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Dead Girls, Dead Boys, Dead Things

3.63  ·  Rating Details ·  136 Ratings  ·  21 Reviews
This extraordinary trilogy depicts a future gender war that crosses the boundaries of software, wetware, time, and reality itself in its imaginative leaps and bounds. Only love holds the future together in this tale of star-crossed teens whose transformations defy description or imagination.

To read this trilogy is to behold a strange new world, one unlike any other.
Paperback, 400 pages
Published February 15th 1998 by St. Martin's Griffin (first published February 15th 1993)
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Community Reviews

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Feb 07, 2012 Szplug rated it really liked it
Dead Girls : Adam's review does a nice job of laying out the sources for Calder's bizarre splash of rainbow mayhem—sexual, interpersonal, technological, civilizational, political, dimensional—though the prevailing ones in the opening book of the trilogy would have to be Moorcock's Cornelius and Gibson's Neuromancer, with a splash of Nabokov and hints of Bataille by-the-bye. I expected the sex to be a bit more explicit than proved to be the case, though Calder manages an assured mixture of the e ...more
Oct 14, 2008 Adam rated it really liked it
Calder’s Dead trilogy is a Frankenstein monster made up of masturbatory fantasies about anime, serious fevered study of De Sade and Bataille, love of the baroque prose of Nabokov and Angela Carter, and fin de siecle decadence held together with cyperpunk wiring and then torn to pieces with narrative scatterbombs from Burrough’s Nova trilogy and Moorcock’s Cornelius Quartet. If you don’t like these references, you won’t like Calder.
Mar 19, 2012 knig rated it really liked it
Shelves: bizarro, 2012
Dead girls only: then I stopped (loved it TOO much maybe). This book will be a film one day. It reads like a film.

Primavera Bobinski is 12 and turning into a doll in postapocalyptic London, ravaged by doll-disease. Iggy sits behind Primavera in class and loves her. When it becomes apparent the authorities will terminate Primavera (as they do all dolls), the two run away to the subterranean tunnels of central London where Titania, the Queen of dolls, will help them escape. This is what Tatiana’s
Charlie George
Jan 04, 2009 Charlie George rated it it was amazing
Recommends it for: the jaded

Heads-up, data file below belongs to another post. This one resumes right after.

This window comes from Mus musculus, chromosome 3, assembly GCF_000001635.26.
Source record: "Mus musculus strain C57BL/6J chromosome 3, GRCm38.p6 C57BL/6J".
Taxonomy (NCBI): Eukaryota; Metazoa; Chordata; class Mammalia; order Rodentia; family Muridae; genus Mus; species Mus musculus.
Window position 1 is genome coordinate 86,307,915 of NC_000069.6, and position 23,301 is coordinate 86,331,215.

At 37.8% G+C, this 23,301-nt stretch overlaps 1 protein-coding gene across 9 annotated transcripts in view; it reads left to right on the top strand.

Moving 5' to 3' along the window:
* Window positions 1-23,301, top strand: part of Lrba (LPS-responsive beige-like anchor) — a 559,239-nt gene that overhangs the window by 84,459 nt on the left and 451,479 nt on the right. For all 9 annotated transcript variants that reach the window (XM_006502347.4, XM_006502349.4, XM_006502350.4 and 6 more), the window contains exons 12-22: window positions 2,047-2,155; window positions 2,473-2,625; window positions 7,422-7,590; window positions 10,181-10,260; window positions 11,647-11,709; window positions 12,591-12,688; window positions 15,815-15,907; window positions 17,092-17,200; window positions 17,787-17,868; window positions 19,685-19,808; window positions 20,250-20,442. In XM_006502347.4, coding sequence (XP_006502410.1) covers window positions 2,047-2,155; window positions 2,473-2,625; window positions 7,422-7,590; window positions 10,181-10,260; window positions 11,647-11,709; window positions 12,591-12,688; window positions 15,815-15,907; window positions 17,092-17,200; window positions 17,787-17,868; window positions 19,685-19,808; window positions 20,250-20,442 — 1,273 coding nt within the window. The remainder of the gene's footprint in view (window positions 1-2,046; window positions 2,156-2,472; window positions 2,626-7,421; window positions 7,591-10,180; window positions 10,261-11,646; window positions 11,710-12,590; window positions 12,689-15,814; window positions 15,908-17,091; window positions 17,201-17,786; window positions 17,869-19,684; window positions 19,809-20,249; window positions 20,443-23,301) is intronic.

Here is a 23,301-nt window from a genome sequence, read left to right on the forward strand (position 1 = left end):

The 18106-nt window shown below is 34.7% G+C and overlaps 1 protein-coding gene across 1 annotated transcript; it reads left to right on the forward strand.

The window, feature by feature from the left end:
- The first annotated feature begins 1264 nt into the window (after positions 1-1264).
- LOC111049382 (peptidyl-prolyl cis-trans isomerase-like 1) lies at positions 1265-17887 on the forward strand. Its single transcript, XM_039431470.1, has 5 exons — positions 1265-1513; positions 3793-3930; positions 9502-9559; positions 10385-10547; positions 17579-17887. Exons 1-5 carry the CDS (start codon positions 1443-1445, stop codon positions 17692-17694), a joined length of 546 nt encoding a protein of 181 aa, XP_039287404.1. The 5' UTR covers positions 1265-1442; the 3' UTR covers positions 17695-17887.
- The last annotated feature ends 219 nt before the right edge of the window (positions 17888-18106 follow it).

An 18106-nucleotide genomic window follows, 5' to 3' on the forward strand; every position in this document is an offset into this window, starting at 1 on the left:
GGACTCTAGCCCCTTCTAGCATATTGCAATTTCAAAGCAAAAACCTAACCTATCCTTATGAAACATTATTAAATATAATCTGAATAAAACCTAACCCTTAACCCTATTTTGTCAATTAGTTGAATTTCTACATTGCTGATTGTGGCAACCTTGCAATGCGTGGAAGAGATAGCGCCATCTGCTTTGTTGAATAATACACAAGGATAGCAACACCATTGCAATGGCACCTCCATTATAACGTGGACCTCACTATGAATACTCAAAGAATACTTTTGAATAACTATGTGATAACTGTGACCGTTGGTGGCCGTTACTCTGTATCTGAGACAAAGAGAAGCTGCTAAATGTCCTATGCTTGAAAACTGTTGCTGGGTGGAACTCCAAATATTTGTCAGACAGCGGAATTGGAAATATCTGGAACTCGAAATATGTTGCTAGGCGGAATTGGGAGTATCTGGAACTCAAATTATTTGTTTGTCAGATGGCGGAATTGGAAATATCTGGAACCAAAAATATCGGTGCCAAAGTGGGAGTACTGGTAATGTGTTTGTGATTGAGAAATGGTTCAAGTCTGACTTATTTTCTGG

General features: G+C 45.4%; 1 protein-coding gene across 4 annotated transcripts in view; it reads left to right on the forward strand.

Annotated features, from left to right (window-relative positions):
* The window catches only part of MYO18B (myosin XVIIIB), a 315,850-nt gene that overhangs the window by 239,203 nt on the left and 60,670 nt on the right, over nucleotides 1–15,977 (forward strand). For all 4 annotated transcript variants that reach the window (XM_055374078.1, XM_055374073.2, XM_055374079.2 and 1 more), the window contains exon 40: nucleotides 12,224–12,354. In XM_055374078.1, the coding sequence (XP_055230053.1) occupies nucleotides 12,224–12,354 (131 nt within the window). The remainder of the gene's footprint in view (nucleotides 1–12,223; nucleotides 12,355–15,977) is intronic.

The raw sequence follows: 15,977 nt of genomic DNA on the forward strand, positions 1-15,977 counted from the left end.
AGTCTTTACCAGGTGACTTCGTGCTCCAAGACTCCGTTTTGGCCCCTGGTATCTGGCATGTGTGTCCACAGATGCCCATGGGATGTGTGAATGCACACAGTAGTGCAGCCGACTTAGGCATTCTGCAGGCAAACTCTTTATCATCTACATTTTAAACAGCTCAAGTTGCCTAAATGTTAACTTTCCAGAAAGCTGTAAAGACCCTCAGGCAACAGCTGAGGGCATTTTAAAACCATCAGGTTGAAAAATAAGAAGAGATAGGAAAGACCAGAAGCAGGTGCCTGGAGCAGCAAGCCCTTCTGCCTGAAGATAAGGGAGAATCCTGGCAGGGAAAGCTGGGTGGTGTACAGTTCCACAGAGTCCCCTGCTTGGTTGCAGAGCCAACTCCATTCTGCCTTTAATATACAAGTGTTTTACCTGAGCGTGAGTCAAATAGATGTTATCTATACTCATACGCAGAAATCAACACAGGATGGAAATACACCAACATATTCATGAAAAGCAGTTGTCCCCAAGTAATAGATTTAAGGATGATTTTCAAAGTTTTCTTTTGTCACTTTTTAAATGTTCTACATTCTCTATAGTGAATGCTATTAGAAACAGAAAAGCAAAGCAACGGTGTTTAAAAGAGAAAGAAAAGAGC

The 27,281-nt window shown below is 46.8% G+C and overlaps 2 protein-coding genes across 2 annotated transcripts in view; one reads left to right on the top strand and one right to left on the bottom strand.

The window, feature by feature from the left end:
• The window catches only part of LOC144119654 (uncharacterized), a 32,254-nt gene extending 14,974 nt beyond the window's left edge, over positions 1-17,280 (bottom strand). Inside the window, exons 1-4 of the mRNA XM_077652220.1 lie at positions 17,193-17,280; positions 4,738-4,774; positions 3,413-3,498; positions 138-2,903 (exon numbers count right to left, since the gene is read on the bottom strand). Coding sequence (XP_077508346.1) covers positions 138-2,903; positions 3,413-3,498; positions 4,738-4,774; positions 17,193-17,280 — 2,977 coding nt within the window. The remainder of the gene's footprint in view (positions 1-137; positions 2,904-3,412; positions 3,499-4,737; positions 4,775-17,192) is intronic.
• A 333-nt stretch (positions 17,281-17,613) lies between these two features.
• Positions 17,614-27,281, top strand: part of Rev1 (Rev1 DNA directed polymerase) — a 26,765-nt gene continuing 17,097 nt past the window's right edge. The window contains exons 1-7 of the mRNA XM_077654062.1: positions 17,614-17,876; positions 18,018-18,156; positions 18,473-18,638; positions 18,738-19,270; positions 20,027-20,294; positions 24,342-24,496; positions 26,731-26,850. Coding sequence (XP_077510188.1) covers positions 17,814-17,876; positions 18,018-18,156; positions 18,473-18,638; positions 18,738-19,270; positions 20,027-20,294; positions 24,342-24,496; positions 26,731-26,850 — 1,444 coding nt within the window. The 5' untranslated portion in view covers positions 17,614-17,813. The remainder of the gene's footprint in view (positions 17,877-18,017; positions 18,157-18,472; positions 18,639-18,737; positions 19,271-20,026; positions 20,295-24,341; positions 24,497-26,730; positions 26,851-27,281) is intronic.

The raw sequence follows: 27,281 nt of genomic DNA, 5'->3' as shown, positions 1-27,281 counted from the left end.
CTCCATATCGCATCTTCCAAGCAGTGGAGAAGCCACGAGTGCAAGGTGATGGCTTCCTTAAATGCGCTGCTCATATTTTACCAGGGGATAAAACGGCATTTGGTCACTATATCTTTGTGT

Recommended to Charlie by: Jesse Folsom (in loving memory)
I anticipated a mind-scrambling, reality-bending book of epic proportions, but this exceeded all expectations. It is among the most remarkable books I've ever read.

In a future where the world has become obsessed with fashion, a kind of nanotechnology virus infects girls to turn them into "dolls", which might best be described as android-vampires. The dolls endure ostracism, extermination, and finally ascension into extra-dimensional demi-gods as the epidemic spreads.

Among the bewitching ideas
Boden Steiner
Oct 17, 2011 Boden Steiner rated it it was amazing
Fearless imagination--in concept, sentence, story, execution.
Fearlessly published.

Ahead of it's time, but also, out of time, timeless.

Unlike any book you are likely reading.

You may not like aspects of subject, you might be challenged by time and place, details in the prose. You will eventually embrace these things, recognize brilliance, realize that you have found something unique.

Best thing I've read in some time (maybe since discovering Steve Erickson), affecting me on all levels I
Ross Lockhart
Jun 21, 2007 Ross Lockhart rated it liked it
I’m only about two-thirds through this one, since other books keep jumping up and yelling “read me!” But so far I’m far enough down the rabbit hole to say that Calder’s trilogy is a Trevor Brown painting come to life, told through lush, decadent prose reminiscent of Ballard’s The Atrocity Exhibition or Burroughs’s The Ticket That Exploded by way of the Marquis De Sade. Not a book for the faint of heart, but if the prospect of adolescent schoolgirls transformed into vicious vampiric gynoids holds ...more
Aug 23, 2007 Rob rated it liked it
Recommends it for: people tired of the same old Vampire mythos
I sold my copy a few years ago... Looking back on it now, I can't remember why. This was an interesting story. Not a screamingly great trilogy but a good one just the same. It mashed up some bits of nanotech futureshock with classic vampire myths and the ever fun Madonna/Whore symbolic cues. It gets a little "out there" toward the end of the trilogy, as I recall but still manages to deliver an entertaining and (at times) thought-provoking read.
Dec 22, 2008 Tricia added it
An erotic world of robotic vampire women named Lilim, sprung from a mechanic virus that otherwise sits docile until puberty; whose main goal in life is to protect their most valuable asset - their wombs and its attachments - and their male prey, who are either their addicted followers or ruthless hunters.
For starters, I want to establish that I haven't completed the whole series; however, that is not an accurate gauge of my reaction to this trilogy. It's just that I bought the thing in its entirety instead of individually (as I prefer to read books in the same series) and tried to tough it all out in one go. It's taken me long enough to get to Dead Things, and the backlog of books I have lined up for myself has become daunting. So, on that note, I retire this series until sometime a little later ...more
Dec 07, 2011 Nicole marked it as to-read
Shelves: unforgettable
I'm holding off on giving this book a rating as I intend to reread it.
I had this book assigned for a university course in cyberpunk literature I took several years ago. I ended up reading only Dead Girls, as I had an overwhelming amount to read that quarter, but found what I did read strange, dark, and unforgettable. I don't remember much of the writing style or even the exact arc of the plot, however, many of the themes of the book have not yet left me, from the idea of female children infecte
Aug 31, 2013 Kitty added it